Minister Tweah said President Weah remains engaged with the development objectives of Liberia in line with education, agriculture, and the private sector; aligned with World Bank Group objectives to move in the same direction.

The CPF is an opportunity to reset, re-calibrate and to recharge Liberia’s relationship with the WBG, Minister Tweah said.  “I have absolutely no doubt that this framework of the World Bank and partners is fully aligned with what the country is doing with its noble plan,” he added.

World Bank Country Director for Ghana, Liberia and Sierra Leone, Dr. Henry Kerali, said the Systematic Country Diagnostic (SCD) is an assessment of key challenges Liberia faces, which has led to the formulation of the Country’s CPF, which defines the Bank’s analytical work and programs of support to Liberia over the next five to seven years.

Dr. Kerali added that the CPF has reached a stage to engage with stakeholders to finalize the CPF draft.

World Bank Liberia Country Manager, Larisa Leshchenko, re-affirmed the Bank’s commitment to Liberia, because the World Bank’s strategy is very much aligned with the Liberian government’s own vision.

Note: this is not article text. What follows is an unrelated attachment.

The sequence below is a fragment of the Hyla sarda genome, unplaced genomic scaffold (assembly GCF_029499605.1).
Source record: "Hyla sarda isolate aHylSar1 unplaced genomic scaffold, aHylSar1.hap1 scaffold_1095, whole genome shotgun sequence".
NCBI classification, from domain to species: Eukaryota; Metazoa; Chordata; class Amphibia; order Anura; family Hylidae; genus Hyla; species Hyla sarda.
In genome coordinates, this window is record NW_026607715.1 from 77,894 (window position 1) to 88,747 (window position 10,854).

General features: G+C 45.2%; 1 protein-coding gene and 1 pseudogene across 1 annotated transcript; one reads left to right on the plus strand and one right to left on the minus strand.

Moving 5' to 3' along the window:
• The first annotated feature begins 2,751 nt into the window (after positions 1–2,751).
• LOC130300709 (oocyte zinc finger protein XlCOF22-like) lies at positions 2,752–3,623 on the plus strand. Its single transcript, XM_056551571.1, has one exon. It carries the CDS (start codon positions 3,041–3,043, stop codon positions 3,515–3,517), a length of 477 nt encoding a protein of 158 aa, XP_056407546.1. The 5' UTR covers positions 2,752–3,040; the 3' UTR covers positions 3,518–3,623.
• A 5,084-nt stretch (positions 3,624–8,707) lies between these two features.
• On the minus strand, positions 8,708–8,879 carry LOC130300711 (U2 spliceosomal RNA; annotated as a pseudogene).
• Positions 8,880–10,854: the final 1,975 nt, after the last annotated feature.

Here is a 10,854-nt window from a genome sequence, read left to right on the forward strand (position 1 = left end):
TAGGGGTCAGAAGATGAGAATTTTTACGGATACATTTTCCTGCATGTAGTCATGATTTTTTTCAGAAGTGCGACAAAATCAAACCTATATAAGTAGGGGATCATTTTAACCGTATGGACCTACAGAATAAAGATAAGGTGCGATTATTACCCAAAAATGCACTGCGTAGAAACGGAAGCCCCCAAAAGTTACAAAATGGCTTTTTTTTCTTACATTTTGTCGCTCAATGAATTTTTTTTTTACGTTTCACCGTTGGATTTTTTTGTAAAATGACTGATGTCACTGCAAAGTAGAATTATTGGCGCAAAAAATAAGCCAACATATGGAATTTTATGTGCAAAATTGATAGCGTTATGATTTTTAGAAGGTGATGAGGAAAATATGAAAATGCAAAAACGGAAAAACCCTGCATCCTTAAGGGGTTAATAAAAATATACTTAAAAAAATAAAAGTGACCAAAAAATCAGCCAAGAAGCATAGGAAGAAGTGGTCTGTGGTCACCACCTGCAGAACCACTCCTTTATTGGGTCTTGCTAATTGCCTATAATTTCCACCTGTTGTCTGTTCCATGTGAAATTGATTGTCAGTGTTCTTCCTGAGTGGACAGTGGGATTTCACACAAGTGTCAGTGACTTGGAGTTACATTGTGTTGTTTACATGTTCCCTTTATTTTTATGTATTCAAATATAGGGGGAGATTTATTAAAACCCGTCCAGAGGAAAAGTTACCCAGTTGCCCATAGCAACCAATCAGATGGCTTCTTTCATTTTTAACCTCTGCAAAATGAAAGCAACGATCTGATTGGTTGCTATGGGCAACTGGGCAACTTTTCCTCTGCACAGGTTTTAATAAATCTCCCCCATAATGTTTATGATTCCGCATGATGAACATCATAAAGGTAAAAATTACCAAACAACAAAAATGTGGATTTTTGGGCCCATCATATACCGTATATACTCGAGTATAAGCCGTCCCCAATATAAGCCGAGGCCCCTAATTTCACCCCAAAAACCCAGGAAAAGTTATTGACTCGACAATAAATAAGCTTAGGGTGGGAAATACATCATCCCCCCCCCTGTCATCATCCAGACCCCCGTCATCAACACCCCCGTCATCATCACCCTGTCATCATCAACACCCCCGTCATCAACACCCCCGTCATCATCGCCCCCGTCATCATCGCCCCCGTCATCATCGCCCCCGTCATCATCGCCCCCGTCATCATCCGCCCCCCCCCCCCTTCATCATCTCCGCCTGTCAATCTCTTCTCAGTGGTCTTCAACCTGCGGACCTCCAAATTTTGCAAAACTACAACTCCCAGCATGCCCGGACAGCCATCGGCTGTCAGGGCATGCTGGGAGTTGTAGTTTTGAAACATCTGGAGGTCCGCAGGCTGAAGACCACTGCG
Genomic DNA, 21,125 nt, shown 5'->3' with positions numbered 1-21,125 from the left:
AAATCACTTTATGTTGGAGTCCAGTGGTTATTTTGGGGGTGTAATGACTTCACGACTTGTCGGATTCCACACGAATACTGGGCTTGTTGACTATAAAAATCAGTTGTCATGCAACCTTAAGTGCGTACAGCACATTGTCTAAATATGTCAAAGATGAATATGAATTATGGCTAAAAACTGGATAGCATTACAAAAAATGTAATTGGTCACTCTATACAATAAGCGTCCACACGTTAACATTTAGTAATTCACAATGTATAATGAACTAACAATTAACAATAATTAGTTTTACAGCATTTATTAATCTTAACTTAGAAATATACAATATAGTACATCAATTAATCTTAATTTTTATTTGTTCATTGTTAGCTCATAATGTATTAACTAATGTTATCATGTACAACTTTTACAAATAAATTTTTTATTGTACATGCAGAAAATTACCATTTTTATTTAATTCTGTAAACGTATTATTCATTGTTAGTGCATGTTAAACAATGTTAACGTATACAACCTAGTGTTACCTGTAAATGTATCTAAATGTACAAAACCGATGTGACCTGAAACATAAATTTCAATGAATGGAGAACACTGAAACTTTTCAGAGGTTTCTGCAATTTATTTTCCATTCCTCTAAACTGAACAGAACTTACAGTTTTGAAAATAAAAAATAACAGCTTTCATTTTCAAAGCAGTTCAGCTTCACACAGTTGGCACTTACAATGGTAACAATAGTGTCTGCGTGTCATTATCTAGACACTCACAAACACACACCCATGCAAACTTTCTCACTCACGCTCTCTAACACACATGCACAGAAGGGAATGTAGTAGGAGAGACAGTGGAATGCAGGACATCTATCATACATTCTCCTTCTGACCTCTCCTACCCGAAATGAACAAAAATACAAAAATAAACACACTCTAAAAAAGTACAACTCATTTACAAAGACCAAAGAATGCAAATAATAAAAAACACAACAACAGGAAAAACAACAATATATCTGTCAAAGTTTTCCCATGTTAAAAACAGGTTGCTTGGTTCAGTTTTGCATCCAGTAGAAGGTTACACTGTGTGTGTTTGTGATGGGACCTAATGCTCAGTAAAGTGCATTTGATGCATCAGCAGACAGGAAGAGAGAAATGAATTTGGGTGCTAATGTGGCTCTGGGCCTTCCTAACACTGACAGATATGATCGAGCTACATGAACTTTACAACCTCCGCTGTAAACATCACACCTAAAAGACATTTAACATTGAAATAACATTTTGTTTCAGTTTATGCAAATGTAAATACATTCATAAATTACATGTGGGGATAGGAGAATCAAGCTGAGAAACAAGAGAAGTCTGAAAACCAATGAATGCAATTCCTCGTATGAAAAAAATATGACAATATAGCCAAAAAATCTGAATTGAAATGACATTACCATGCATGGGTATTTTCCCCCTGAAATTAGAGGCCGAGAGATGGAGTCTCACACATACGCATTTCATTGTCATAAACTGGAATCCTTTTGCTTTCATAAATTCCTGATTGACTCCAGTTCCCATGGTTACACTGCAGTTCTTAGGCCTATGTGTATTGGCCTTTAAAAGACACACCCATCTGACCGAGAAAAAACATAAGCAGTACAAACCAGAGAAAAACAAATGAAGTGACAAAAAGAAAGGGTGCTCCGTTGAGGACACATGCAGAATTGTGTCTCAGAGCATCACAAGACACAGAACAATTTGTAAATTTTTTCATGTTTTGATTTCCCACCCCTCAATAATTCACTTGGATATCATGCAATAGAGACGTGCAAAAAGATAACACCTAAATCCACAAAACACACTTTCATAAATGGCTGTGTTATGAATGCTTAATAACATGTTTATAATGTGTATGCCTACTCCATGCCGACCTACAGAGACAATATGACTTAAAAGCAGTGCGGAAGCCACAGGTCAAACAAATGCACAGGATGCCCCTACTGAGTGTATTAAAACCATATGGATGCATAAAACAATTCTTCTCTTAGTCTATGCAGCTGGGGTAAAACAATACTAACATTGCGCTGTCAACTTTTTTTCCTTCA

“We can work in areas like infrastructure (roads, power supply/distribution/transmission) which will allow the private sector to develop much better, and at the same time strengthen our presence in human development,” she noted.

Madam Leshchenko further said that the World Bank Group’s strategy for Liberia’s Country Partnership Framework is built on three key pillars, including Government Institutional Capacity Building — to strengthen transparency and accountability of the public sector, to create a conducive environment for the private sector; Human Development, considering the mobilization of small grant investment in education through the World Bank Group’s International Development Association (IDA) financed project in education; and Minimizing the divide between rural and urban development, ensuring that all benefits provided by the government will be equally shared throughout the country.

“Some areas are deprived of economic opportunities therefore, the third pillar will bring the country together to have an improved access to services throughout the country,” she said.

The International Finance Corporation’s (IFC) Resident Representative Frank Ajilore said the efficiency and realization of the country’s objectives rely on strengthening institutions around governance establishments, local currency financing on long-term basis, as well as creating market and support windows through funding from conflict-affected states fund.

This, he said, will support job creation and diversification, leading to a productively driven growth with great involvement of the private sector.

5 COMMENTS